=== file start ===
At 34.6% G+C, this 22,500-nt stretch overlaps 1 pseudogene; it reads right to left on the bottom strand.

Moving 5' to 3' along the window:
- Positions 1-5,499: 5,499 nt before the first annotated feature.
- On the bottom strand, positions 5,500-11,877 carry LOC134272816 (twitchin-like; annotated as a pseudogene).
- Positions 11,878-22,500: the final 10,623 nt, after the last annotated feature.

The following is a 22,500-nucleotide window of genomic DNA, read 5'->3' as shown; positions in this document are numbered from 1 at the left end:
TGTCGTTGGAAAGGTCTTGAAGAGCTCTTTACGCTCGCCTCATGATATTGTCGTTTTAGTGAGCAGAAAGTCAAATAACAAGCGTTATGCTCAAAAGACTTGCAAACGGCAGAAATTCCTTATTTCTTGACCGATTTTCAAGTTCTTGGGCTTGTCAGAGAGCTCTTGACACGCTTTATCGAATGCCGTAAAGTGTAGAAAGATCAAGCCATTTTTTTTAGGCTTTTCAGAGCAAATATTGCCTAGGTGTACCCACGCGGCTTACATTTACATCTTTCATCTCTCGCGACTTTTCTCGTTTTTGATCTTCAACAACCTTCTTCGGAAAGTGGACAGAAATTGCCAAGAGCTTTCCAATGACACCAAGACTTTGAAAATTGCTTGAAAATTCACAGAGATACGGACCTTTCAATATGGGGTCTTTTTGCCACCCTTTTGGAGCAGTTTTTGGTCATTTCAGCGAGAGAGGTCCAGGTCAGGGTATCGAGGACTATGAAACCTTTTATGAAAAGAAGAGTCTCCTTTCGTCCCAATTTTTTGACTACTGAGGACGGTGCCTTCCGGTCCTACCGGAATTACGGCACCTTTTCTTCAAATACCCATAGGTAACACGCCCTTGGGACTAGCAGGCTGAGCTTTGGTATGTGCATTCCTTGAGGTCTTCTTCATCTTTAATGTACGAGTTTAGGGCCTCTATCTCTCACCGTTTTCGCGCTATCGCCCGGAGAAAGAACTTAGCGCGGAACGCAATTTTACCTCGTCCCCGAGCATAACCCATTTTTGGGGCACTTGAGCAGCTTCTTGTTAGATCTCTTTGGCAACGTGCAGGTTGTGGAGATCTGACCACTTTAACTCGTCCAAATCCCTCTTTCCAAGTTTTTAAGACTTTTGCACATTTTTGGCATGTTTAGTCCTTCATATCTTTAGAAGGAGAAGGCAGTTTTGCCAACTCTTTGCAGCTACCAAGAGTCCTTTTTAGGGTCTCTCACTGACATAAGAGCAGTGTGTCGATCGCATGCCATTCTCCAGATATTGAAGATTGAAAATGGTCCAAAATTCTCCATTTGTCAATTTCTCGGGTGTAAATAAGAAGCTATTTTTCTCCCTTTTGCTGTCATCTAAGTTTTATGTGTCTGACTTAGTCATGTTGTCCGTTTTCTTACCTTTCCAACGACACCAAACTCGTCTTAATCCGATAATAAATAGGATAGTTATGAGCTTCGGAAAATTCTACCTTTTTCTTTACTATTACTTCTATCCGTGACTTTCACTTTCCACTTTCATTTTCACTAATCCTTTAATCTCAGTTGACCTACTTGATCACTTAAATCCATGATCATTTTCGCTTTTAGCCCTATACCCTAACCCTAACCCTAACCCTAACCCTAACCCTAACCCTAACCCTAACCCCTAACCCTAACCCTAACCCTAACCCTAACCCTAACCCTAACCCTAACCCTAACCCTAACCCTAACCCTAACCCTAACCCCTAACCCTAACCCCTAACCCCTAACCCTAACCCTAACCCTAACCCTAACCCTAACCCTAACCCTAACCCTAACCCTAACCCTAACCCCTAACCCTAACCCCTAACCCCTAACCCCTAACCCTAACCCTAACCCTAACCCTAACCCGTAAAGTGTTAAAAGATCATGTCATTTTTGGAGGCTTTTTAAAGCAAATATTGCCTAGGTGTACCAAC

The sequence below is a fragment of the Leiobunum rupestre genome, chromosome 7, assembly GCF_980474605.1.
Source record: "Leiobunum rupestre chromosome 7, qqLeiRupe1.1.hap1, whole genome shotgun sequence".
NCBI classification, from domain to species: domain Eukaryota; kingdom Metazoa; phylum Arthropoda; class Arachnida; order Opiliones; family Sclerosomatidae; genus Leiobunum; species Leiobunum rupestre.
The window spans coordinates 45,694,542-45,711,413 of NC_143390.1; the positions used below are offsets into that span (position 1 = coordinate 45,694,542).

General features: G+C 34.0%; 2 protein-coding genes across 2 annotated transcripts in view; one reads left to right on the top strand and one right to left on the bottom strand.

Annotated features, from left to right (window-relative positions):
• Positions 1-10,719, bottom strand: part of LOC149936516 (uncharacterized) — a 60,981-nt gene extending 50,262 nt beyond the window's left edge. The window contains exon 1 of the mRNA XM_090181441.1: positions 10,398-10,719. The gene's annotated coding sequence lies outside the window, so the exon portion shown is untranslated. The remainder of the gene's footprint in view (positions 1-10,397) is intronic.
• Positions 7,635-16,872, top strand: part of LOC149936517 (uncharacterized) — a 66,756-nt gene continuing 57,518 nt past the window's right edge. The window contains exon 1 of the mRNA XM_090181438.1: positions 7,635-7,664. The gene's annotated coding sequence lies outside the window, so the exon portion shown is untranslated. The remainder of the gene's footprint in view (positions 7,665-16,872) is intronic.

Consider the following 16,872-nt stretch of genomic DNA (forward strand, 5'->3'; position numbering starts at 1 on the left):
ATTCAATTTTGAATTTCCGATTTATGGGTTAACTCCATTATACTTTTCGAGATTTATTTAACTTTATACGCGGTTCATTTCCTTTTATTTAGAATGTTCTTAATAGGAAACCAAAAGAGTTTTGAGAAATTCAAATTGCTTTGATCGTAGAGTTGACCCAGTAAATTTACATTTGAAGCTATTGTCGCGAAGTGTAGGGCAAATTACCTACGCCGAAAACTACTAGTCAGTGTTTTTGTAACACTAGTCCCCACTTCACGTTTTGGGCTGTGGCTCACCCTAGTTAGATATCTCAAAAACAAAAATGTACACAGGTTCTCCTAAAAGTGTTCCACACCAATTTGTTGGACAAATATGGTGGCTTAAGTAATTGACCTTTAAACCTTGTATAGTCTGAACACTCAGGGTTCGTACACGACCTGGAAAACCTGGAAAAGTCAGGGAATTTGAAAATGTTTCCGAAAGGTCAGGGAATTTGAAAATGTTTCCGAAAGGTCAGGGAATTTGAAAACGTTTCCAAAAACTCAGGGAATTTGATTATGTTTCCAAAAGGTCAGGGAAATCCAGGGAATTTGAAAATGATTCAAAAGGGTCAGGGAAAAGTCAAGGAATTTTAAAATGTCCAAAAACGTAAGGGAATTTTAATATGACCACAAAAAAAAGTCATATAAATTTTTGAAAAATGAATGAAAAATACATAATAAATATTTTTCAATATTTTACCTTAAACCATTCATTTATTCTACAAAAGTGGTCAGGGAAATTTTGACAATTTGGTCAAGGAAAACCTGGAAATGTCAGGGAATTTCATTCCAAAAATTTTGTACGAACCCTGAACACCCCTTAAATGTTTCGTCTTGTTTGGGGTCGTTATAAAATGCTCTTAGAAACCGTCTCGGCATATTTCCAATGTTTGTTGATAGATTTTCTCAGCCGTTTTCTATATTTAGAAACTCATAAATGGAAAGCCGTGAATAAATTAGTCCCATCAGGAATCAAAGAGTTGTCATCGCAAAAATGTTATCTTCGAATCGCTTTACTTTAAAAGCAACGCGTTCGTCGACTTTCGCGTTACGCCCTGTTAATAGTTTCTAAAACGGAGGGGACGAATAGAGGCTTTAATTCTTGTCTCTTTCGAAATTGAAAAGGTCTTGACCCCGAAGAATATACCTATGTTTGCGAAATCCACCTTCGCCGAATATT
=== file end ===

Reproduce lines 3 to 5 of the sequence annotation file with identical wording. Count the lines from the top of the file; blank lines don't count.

- Positions 1-5,499: 5,499 nt before the first annotated feature.
- On the bottom strand, positions 5,500-11,877 carry LOC134272816 (twitchin-like; annotated as a pseudogene).
- Positions 11,878-22,500: the final 10,623 nt, after the last annotated feature.